While Macedonia did not endure the worst of the horrors, my male relatives were mobilized. While all-out fighting did not break out, the Macedonian army faced off against insurgents bent on terrorising the civilian populace. Women, including those in my family, were constantly pressured and questioned by the insurgents, where are your men? The women and children kept moving from place to place seeking safe refuge. For them living through it…for me following what was happening thousands of miles away…the anxiety and uncertainty was excruciating.
Distress and death clouded the country as well as the minds and the hearts of every person who was born there no matter where we were now. “My people:” they were all my people…they were dying…tortured…in fear and despair…every part of what used to be Yugoslavia was part of me…every life lost whether it was someone’s child…or God’s child … was part of my family and my heart. The sadness and despair was endless. Macedonia was utilized as an airway highway for war planes to cross over from Italy and the Adriatic Sea to bomb my people, relatives, cousins, country men in Kosovo, Serbia, Bosnia, Croatia, Montenegro…all over my country as I knew it.
From Rochester as I watched the United States deploy troops into my homeland, hope kindled. Slowly, but eventually, war-torn Yugoslavia became stabilized, although isolated sectarian and ethnic conflict continued until about 2006. As members of my family and their community began to feel safer, I felt relief. My worst fears were not realized.
Through this experience, I came to fully appreciate the American soldiers — our soldiers — who risked their lives so far from home, and for those who did not come home.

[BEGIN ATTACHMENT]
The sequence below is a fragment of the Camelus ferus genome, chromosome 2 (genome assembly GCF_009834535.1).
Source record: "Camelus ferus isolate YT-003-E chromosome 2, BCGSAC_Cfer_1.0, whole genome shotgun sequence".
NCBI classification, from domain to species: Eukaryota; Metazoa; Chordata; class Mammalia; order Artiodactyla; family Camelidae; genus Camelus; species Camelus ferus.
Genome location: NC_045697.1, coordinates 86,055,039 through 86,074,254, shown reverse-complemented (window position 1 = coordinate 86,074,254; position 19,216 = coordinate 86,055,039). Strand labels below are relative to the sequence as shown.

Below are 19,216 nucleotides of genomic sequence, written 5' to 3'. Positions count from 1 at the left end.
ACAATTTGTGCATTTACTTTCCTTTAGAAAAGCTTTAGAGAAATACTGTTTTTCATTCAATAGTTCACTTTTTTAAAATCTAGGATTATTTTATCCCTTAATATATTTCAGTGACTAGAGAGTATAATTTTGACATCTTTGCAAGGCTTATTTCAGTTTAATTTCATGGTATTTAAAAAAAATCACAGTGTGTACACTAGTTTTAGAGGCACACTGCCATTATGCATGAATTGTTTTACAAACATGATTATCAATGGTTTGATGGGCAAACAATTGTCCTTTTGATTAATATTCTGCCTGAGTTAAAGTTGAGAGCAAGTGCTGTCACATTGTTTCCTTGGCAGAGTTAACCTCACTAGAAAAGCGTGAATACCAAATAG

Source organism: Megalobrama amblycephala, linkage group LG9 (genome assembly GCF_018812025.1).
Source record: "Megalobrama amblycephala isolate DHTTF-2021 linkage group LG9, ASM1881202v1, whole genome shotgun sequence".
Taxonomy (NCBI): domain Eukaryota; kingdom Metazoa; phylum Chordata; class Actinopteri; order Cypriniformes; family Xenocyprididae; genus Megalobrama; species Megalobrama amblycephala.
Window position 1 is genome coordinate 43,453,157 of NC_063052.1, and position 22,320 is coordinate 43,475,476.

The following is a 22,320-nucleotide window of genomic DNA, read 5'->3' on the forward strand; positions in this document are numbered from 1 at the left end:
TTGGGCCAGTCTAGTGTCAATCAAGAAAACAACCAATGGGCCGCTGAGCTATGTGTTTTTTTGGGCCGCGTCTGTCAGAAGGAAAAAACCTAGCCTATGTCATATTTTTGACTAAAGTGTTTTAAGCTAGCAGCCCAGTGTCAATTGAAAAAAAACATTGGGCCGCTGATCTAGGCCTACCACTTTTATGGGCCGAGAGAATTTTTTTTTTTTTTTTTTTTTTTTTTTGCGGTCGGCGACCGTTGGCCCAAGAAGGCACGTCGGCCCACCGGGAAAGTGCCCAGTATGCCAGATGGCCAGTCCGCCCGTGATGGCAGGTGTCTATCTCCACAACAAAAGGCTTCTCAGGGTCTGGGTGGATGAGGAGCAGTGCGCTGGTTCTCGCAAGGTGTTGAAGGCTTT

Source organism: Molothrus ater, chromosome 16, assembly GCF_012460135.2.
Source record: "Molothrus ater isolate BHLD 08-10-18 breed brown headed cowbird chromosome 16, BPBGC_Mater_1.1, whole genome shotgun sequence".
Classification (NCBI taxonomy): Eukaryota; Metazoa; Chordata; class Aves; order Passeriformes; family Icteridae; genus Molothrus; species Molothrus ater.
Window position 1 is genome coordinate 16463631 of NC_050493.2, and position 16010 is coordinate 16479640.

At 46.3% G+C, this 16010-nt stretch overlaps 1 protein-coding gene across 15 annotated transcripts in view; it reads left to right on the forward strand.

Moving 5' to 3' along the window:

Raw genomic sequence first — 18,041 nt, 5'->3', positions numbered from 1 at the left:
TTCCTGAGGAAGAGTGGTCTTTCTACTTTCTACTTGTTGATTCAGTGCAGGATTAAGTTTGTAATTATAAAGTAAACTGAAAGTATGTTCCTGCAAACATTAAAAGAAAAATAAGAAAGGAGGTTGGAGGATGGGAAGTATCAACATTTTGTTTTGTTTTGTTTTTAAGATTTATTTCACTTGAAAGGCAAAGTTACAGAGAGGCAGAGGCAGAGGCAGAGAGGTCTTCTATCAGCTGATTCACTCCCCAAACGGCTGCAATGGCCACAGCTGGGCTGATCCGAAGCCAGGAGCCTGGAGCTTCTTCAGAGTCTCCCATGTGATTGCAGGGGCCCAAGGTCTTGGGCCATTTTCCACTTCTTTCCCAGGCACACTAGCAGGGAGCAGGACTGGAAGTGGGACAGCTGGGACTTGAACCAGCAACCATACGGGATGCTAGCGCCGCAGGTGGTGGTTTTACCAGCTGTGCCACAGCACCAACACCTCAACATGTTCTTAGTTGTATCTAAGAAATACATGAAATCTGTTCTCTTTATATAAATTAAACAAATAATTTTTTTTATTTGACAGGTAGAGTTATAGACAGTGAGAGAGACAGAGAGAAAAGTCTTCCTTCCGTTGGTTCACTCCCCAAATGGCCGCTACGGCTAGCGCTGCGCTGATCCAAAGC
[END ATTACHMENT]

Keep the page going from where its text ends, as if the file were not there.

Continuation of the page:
My feelings of gratitude intensified when I met David Bellavia at an Ontario County Republican Committee dinner where he was a keynote speaker as a Medal of Honor recipient for actions during the Second Battle of Fallujah. David enlisted in the United States Army in July 1999 and deployed to Iraq after serving in Kosovo, located next to Macedonia. As war was enveloping Yugoslavia, David was risking his life in service to our country. As I listened to David, I discovered the ideals and values that drove him to volunteer for multiple deployments.
David and the brave men and women like him are why Memorial Day is sacred to me. It is not just a day of remembrance. It is a living testimonial of the sacrifices of our fallen heroes, testimony to the blood they shed for the liberty of the living. It is because of those who sacrificed everything that we enjoy the fruits of liberty. It is because of them, that America is a beacon and a dream to all who yearn for liberty, anywhere in the world. The liberty we enjoy today, the freedom to dream for tomorrow — these are anchored in the roots of their sacrifice. As my husband says, without roots, we are a tumbleweed. But with these roots, we are free to dream; we can be mighty oaks.